amhood

05-02-2004, 02:59 AM

Hi, can anyone please tell me how the method of "ground truth" works when generating soft shadows? Thanks.

Amhood

Amhood

View Full Version : the "ground truth" method

amhood

05-02-2004, 02:59 AM

Hi, can anyone please tell me how the method of "ground truth" works when generating soft shadows? Thanks.

Amhood

Amhood

plasmonster

05-10-2004, 06:49 PM

I'm guessing that you mean "ground plane" shadows. This simple technique involves a projection of geometry on to a plane, presumably the ground, followed by a blending operation.

For a light direction L of unit length, and a

vertex V projected on to a plane with normal N

and distance D, the projected vertex V' is given

by

D - <V|N>

V' = V + --------- L

<L|N>

For a point light with position L, the projected

vertex V' is given by

D - <V|N>

V' = V + --------- (L - V)

<L - V|N>

where <*|*> is a standard dot product. There are alternatives to this technique, such as stenciled shadow volumes and depth buffers, both facilitated in current hardware. The shadow volume method uses the same basic projection concept as the ground plane method above.

There are numerous soft shadow techniques. One method involves jittering a shadow volume eminating from the light source; another solution utilizes precomputed light maps for static scenes.

This is currently a huge research area, and there are several interesting ideas out there.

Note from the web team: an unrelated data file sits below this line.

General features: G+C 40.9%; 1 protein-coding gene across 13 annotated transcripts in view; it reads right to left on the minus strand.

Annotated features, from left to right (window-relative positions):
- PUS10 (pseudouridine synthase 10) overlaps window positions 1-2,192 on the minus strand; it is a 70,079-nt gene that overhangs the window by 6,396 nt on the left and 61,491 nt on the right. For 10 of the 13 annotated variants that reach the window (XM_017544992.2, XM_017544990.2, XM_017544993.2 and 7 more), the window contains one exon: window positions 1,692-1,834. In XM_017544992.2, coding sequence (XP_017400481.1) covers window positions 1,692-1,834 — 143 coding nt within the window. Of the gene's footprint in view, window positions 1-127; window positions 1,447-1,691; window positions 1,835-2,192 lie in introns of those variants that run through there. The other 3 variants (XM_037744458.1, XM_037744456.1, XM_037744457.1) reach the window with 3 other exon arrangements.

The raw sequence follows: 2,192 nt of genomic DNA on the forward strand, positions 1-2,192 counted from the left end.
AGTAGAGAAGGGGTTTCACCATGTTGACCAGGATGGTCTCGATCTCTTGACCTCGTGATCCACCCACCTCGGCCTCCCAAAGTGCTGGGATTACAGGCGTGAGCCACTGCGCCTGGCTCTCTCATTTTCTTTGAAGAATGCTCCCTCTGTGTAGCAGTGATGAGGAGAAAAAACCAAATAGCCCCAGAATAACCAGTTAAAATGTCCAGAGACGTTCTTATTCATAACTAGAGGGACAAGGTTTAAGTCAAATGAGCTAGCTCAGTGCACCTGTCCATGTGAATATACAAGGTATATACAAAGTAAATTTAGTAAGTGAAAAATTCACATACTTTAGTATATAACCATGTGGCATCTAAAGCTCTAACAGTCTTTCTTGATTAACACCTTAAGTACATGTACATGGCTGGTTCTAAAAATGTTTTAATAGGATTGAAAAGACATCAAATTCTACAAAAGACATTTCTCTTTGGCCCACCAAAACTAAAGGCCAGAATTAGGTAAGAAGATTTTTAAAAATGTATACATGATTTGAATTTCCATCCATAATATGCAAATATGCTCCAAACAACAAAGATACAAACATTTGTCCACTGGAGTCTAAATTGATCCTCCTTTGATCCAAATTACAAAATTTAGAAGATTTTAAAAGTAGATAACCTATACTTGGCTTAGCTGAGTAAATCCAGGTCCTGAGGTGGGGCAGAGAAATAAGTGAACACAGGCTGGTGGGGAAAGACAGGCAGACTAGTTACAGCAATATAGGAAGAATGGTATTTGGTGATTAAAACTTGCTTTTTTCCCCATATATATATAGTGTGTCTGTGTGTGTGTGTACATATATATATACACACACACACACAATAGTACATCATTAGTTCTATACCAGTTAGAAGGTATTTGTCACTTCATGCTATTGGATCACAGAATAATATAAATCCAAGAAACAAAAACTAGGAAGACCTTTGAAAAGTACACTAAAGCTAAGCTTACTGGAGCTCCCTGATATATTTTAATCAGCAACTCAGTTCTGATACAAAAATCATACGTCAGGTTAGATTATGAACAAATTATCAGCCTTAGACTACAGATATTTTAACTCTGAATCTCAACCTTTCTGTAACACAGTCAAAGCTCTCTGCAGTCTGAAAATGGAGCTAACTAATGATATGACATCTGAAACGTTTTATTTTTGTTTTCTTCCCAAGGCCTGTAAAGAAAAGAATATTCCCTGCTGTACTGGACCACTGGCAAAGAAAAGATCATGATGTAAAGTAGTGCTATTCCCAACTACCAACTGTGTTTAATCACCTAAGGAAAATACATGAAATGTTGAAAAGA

I hope this helps.

For a light direction L of unit length, and a

vertex V projected on to a plane with normal N

and distance D, the projected vertex V' is given

by

D - <V|N>

V' = V + --------- L

<L|N>

For a point light with position L, the projected

vertex V' is given by

D - <V|N>

V' = V + --------- (L - V)

<L - V|N>

where <*|*> is a standard dot product. There are alternatives to this technique, such as stenciled shadow volumes and depth buffers, both facilitated in current hardware. The shadow volume method uses the same basic projection concept as the ground plane method above.

There are numerous soft shadow techniques. One method involves jittering a shadow volume eminating from the light source; another solution utilizes precomputed light maps for static scenes.

This is currently a huge research area, and there are several interesting ideas out there.

I hope this helps.

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